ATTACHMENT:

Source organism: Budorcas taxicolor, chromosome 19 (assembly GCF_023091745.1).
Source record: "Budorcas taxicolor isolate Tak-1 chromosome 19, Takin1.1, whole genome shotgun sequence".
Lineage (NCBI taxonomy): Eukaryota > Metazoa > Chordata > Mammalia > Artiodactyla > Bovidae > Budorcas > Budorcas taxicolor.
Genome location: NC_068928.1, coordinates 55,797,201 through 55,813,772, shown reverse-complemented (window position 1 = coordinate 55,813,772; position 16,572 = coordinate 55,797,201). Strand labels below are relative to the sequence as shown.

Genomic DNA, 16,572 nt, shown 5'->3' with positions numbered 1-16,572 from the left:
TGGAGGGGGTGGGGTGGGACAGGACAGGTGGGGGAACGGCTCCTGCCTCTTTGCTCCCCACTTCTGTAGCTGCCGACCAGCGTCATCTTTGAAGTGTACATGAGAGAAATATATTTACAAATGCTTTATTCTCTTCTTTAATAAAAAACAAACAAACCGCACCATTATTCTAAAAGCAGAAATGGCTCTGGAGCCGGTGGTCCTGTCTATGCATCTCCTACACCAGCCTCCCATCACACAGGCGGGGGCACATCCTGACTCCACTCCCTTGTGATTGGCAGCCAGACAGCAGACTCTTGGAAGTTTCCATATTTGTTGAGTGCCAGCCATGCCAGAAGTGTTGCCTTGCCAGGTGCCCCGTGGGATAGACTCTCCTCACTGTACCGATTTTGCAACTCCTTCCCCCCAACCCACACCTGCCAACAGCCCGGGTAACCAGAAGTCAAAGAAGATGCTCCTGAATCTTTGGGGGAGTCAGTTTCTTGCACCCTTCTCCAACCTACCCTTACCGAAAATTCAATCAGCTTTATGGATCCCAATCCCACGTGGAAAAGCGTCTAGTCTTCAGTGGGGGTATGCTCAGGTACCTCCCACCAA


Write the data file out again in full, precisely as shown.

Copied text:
Source organism: Budorcas taxicolor, chromosome 19 (assembly GCF_023091745.1).
Source record: "Budorcas taxicolor isolate Tak-1 chromosome 19, Takin1.1, whole genome shotgun sequence".
Lineage (NCBI taxonomy): Eukaryota > Metazoa > Chordata > Mammalia > Artiodactyla > Bovidae > Budorcas > Budorcas taxicolor.
Genome location: NC_068928.1, coordinates 55,797,201 through 55,813,772, shown reverse-complemented (window position 1 = coordinate 55,813,772; position 16,572 = coordinate 55,797,201). Strand labels below are relative to the sequence as shown.

Genomic DNA, 16,572 nt, shown 5'->3' with positions numbered 1-16,572 from the left:
TGGAGGGGGTGGGGTGGGACAGGACAGGTGGGGGAACGGCTCCTGCCTCTTTGCTCCCCACTTCTGTAGCTGCCGACCAGCGTCATCTTTGAAGTGTACATGAGAGAAATATATTTACAAATGCTTTATTCTCTTCTTTAATAAAAAACAAACAAACCGCACCATTATTCTAAAAGCAGAAATGGCTCTGGAGCCGGTGGTCCTGTCTATGCATCTCCTACACCAGCCTCCCATCACACAGGCGGGGGCACATCCTGACTCCACTCCCTTGTGATTGGCAGCCAGACAGCAGACTCTTGGAAGTTTCCATATTTGTTGAGTGCCAGCCATGCCAGAAGTGTTGCCTTGCCAGGTGCCCCGTGGGATAGACTCTCCTCACTGTACCGATTTTGCAACTCCTTCCCCCCAACCCACACCTGCCAACAGCCCGGGTAACCAGAAGTCAAAGAAGATGCTCCTGAATCTTTGGGGGAGTCAGTTTCTTGCACCCTTCTCCAACCTACCCTTACCGAAAATTCAATCAGCTTTATGGATCCCAATCCCACGTGGAAAAGCGTCTAGTCTTCAGTGGGGGTATGCTCAGGTACCTCCCACCAA